Sodium provides information for reducing saline and/or alkaline conditions. Whenever the base saturation of sodium exceeds 5%, water infiltration rates can be reduced. When correcting soils with high sodium, check and rate drainage conditions. To reduce the salt load it is important to improve percolation rates. If appropriate, select one of these soil amendments: gypsum, epsom salts or elemental sulfur.
Potassium is a cation held on soil’s exchange sites. The form of potassium extracted is readily available for plant uptake. The table below provides a generalized interpretation.
As noted, soil texture influences availability. Sandy textures do not have enough holding sites; resulting in high leaching rates. Heavier textures will hold onto increasing amounts of K. Therefore, high application rates are not advisable on sand based greens, unless using a slow release source of K.
Potassium is necessary for the translocation of sugars and the process of starch formation. It is also required for the opening and closing of the stomata. Potassium is contained in the plant cells and tissues, therefore, it is removed in large quantities when vegetative growth is removed (removal of clippings).
Magnesium is contained in the chlorophyll molecule, making it essential for photosynthesis. It is also used as an activator for many enzymes required in growth processes.
Calcium is used in the structural stability of the plant. It is part of the cell walls and membranes and needed for the formation of new cells. Calcium deficiencies can be associated with alkaline or high pH soils as the solubility of calcium can be quite low.
HELPING YOU HAVE HEALTHY TURF
TURF DIAGNOSTICS & DESIGN NEWSLETTER ISSUE #2 2007
How to Interpret a Soil-Test Report
By Steve Frack, AgSource Harris
Soil pH is a measurement of the hydrogen ion concentration in the soil. Soil with a pH of < 7.0 is acidic and if > 7.0 is alkaline. Soil pH impacts nutrient availability. If extremely acid, limestone is required to neutralize the H concentration. Different grass species differ in ability to tolerate acidic conditions.
Grass Species Optimum pH range
Fescue, Bentgrass, or Rye Grass 5.6 – 6.6
Bluegrass or Bermudagrass 5.8 – 6.8
Buffer pH is a laboratory method specifically designed to determine the amount of limestone required to raise the soil pH on acid soils. This test is only ran when the soil pH value is below 6.5. In addition, it is also used to estimate the total amount of hydrogen reported on the soil test.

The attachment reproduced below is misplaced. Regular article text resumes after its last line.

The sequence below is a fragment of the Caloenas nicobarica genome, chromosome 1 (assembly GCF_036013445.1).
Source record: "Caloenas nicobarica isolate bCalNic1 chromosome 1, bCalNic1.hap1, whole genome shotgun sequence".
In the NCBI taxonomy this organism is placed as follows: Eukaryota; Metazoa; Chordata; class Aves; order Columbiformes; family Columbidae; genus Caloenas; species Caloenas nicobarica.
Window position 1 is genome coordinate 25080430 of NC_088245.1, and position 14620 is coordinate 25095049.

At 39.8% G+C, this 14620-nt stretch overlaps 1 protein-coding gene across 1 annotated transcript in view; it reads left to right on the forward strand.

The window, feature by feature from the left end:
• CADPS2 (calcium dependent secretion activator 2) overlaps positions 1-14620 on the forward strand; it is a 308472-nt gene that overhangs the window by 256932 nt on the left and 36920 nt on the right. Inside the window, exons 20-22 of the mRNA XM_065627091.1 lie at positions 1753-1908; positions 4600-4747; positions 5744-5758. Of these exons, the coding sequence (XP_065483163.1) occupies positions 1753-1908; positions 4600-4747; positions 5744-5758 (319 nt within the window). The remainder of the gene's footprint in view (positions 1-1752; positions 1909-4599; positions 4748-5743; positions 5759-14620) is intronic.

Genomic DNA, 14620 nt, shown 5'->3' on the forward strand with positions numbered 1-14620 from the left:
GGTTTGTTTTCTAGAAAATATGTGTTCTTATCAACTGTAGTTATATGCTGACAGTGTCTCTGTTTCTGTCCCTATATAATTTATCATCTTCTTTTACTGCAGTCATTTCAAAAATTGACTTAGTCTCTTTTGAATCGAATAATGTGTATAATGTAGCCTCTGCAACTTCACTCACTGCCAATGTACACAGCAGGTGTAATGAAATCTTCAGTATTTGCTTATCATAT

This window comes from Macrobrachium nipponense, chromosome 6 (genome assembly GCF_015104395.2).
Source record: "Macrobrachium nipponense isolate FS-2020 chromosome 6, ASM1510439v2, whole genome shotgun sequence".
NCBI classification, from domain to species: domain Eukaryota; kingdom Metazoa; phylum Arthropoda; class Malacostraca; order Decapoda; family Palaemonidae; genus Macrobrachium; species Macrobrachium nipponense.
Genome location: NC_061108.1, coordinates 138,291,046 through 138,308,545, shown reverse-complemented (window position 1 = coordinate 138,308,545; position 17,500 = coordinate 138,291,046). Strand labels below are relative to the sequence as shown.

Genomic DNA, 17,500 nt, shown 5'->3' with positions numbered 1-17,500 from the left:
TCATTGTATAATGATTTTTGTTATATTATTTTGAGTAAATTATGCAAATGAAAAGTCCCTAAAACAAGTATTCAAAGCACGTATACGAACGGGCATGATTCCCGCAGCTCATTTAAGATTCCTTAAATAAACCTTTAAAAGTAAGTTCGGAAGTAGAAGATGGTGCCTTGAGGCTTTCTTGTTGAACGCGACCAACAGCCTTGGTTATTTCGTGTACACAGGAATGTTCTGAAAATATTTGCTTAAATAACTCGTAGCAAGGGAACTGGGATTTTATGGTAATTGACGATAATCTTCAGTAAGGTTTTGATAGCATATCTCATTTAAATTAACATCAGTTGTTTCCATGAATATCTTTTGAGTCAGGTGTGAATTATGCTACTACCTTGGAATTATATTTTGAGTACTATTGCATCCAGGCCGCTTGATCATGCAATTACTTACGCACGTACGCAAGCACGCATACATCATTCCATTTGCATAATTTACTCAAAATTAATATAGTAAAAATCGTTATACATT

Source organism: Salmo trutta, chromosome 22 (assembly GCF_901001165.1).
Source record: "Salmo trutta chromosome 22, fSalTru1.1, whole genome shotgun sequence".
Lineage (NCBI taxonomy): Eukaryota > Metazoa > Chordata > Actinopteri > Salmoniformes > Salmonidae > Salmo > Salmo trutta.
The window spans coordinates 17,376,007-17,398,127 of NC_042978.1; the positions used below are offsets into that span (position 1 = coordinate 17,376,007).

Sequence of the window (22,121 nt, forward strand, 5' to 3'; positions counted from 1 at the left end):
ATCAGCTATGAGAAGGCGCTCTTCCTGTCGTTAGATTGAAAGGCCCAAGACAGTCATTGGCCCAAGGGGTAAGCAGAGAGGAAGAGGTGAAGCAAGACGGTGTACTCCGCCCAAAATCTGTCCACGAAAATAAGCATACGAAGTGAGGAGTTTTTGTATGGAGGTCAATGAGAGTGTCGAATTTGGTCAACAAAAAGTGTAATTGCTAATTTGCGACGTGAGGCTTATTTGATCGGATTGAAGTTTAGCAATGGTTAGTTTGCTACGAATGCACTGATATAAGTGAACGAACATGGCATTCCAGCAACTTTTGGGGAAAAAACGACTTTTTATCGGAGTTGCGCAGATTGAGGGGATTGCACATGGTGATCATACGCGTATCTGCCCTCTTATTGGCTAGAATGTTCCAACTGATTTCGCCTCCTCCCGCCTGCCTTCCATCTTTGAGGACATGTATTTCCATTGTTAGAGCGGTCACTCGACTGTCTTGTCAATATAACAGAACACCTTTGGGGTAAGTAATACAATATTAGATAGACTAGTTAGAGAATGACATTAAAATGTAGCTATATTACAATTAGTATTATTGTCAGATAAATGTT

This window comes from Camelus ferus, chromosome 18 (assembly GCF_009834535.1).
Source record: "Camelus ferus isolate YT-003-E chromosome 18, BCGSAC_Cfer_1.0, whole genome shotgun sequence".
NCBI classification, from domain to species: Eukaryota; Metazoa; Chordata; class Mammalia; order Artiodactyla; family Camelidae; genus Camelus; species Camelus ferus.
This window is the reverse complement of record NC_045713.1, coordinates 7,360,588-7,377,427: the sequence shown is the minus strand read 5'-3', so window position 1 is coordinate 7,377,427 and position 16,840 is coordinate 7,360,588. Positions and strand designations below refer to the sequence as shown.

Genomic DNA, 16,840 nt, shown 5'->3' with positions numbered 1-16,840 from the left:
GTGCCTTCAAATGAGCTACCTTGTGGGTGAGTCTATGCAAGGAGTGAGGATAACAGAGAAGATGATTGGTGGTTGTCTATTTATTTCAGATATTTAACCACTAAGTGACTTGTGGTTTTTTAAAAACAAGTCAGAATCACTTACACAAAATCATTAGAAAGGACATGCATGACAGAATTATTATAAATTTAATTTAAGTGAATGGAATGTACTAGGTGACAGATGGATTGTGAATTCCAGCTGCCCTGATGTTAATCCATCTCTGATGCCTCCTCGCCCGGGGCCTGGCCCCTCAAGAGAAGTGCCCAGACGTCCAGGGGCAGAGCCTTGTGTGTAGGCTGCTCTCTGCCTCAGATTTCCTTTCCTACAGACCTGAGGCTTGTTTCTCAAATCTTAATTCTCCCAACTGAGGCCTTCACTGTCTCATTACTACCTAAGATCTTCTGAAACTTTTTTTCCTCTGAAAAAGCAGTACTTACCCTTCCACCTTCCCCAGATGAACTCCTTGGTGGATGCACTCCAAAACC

Soluble Salt is measured by the soil’s ability to conduct electricity. The more electricity conducted the higher the salt content in the soil. Soluble salts are mobile in the soil solution and will move up and down with the soil water. High soluble salt levels will affect plant growth. On this report soluble salt is analyzed as a 1:1 soil water ratio. The optimum range for Soluble Salt values is 0.2 to 1.5 mmhos/cm.
Cation Exchange Capacity (CEC) is reported as an index of a soil’s ability to hold cations. It is an estimated value based on the extracted cations from the soil analysis (calcium Ca++, magnesium Mg++, potassium K+, sodium Na+ and hydrogen H+). Since the clay and organic sites in the soil have a negative charge, the positively charged cations bond with these sites. Therefore, CEC is closely related to soil texture.
CEC value Estimated texture
1 – 8 Sand
9 – 12 Loamy sand
13 – 20 Sandy or silty loam
21 – 28 Loam
29 – 40 Clay or clay loam
Nutrient Optimum range
Zinc 1.2 – 3.5
Manganese 5.0 - 20
Copper 0.3 – 1.0
Iron 5.0 - 20
Boron 0.5 – 1.0
Sulfur 7.0 - 12
Phosphorus has two types of extraction that are used in this report; if soil pH < 7.2 Bray I, if soil pH > 7.1, Olson P. To avoid confusion, P is always reported as a Bray I value. In the plant, phosphorus stimulates early growth and root formation. Its primary usage is in storage and transfer of energy throughout the plant. The optimum Phosphorus range is 30 - 37 ppm, and the warning rage is < 30 ppm or > 50 ppm.
Zinc is an essential component of several enzyme systems affecting plant growth. If deficient, terminal growth areas will be affected resulting in decreased stem elongation, malformed or decreased terminal buds and leaf development.
Manganese serves as an activator for enzymes utilized in growth processes and assists iron in chlorophyll formation. Deficiencies will appear as chlorosis on new plant tissue.
Copper is an activator of several plant enzymes involved in protein synthesis.
Iron is required for the formation of chlorophyll in plant cells and serves as an activator for processes such as respiration and photosynthesis. A deficiency will occur as chlorosis of new (young) tissue.
Boron is used by the differentiation process of meristem cells. A deficiency will cause the death of terminal growth, stimulating lateral buds to develop.
Sulfur is a component of three amino acids, which are involved in the synthesis of protein.
Soil Cation Exchange Capacity (CEC)
5 10 15 20
Parts per million (ppm)
Potassium 91 – 121 121 - 160 151 – 200 181 – 240
Magnesium 60 – 119 120 – 239 180 – 359 240 – 479
Calcium 600 – 1199 1200 – 2399 1800 – 3599 2400 – 4799
CEC range 3-7 8-15 16-25 25-36 >35
Cation Optimum percent base saturation
Hydrogen <30 <30 <30 <30 <30
Sodium <5 <5 <5 <5 <5
Magnesium 11-20 11-20 11-20 11-20 11-20
Calcium 50-75 50-75 50-75 50-75 50-75
Potassium 3.3-7.7 1.5-4.3 1.0-2.2 0.7-1.3 0.5-1.3
Percentage of base saturation is calculated by dividing each individual cation by the total CEC. Below is a table representing the optimum ratings.
In this newsletter we present very useful information from Steve Frack, Vice President of AgSource Laboratories in Lincoln, Nebraska.